Museums continuously face the challenge of how to display and interpret their works of art. Most of these objects – many of them created for religious purposes – have been removed from the context for which they were originally made. This is not so at Westminster Abbey, which is redisplaying its collection in a new set of galleries, these objects have never been removed from site and derive a considerable amount of their meaning and significance from their association with their original context.
On 26 February, Westminster Abbey and Tate Britain are co-hosting a seminar on the display and interpretation of religious objects. The seminar is intended to contribute to the planning for the Abbey’s projected new 900 square metre Queen’s Diamond Jubilee Galleries (QDJG) located in the triforium space above the Abbey’s nave. The galleries are being designed by MUMA (who successfully completed the V&A’s Medieval and Renaissance Galleries in 2009) and are scheduled to open early in 2018. Bringing together theologians, curators and academics to explore the significance of religious objects and museums of religious art in an increasingly secular world, the seminar will take its starting point at Westminster Abbey introduced by Vernon White, the Abbey’s Canon Theologian, with an analysis of how the interpretation and display of religious artefacts can connect with the visitor to explain their function as part of a living church. The afternoon sessions at Tate Britain will look at the creation of permanent new galleries in the Catharijne convent in Utrecht with Dr Anouk Janssen and at the Victoria and Albert Museum with Dr Glyn Davies. Academics including Professor Ben Quash of the Centre for the Arts and the Sacred at King’s College London and Dr Matthew Craske will further examine the role and significance of religious works of art.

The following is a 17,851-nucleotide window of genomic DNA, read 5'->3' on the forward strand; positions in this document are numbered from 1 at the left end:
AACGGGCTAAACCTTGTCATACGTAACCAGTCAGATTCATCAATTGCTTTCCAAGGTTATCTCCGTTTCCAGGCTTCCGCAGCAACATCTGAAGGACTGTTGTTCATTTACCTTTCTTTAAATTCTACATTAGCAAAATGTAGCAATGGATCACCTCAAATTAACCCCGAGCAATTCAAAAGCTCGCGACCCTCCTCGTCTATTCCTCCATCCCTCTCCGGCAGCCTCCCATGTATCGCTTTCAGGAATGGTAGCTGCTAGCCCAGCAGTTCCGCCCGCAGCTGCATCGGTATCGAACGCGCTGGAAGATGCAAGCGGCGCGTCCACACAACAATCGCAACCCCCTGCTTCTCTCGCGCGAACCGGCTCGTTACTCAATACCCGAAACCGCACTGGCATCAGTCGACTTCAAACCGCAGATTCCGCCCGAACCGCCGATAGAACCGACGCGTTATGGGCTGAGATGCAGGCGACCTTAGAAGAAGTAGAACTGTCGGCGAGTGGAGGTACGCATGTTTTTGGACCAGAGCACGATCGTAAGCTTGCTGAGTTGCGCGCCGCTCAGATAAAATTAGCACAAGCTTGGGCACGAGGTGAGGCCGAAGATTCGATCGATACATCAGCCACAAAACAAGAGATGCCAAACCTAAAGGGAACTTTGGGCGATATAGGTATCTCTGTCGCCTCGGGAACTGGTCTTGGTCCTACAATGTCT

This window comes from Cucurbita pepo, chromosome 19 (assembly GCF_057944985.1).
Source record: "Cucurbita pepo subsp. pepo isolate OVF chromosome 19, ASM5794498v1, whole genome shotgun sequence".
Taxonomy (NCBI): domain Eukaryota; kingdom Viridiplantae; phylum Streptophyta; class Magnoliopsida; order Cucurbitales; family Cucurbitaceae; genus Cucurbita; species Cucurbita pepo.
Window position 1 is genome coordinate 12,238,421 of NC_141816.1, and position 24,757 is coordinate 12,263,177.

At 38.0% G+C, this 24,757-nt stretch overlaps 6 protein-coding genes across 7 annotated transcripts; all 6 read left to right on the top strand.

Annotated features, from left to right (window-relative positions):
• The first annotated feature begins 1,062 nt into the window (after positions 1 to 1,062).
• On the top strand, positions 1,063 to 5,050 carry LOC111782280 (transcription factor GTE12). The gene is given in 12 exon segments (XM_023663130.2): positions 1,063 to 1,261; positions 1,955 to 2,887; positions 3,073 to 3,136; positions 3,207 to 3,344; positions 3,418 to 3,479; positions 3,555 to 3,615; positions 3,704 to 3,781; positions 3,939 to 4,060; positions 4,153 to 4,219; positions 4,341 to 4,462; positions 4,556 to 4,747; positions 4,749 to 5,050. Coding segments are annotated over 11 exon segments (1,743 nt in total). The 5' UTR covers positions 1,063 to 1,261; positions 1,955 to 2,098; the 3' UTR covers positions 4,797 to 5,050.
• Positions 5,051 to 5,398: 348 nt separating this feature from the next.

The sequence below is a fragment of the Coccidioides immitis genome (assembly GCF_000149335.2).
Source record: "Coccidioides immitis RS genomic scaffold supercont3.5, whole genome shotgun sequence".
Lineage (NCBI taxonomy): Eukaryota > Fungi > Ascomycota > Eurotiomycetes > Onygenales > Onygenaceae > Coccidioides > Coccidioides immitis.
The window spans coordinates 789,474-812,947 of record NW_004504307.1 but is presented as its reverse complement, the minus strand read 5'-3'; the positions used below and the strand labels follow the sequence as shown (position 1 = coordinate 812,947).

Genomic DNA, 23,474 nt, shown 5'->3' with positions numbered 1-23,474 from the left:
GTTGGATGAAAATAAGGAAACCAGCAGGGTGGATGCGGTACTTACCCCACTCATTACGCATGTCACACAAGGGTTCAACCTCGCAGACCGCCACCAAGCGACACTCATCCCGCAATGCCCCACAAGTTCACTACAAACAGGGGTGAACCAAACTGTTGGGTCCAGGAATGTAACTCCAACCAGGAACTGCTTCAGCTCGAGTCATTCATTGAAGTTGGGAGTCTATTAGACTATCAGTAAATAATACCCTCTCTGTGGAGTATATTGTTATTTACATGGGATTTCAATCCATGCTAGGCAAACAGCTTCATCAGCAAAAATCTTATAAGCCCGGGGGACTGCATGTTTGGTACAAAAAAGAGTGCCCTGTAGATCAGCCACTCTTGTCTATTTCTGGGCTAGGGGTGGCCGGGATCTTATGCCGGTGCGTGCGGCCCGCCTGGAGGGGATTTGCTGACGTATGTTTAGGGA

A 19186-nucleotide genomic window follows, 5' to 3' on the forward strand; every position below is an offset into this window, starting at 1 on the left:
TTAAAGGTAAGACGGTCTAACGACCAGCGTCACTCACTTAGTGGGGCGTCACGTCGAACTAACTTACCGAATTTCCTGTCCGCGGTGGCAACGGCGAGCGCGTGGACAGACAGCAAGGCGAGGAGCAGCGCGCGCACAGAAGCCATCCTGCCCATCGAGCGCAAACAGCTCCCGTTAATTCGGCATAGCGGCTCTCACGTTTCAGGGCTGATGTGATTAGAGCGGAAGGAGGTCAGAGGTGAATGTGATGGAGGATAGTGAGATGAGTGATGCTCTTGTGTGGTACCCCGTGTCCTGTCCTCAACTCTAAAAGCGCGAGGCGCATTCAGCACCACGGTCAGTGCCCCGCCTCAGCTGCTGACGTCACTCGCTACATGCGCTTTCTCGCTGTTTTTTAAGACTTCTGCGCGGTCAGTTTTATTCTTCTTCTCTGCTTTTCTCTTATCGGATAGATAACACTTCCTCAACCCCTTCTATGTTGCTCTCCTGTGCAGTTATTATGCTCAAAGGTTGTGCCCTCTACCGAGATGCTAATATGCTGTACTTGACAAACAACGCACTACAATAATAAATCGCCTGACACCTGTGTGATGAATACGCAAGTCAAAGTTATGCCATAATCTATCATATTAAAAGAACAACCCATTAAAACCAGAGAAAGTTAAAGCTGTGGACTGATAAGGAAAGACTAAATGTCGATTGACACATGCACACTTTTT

An introduction to the British Art Network seminar by Susan Jenkins, Curator, Westminster Abbey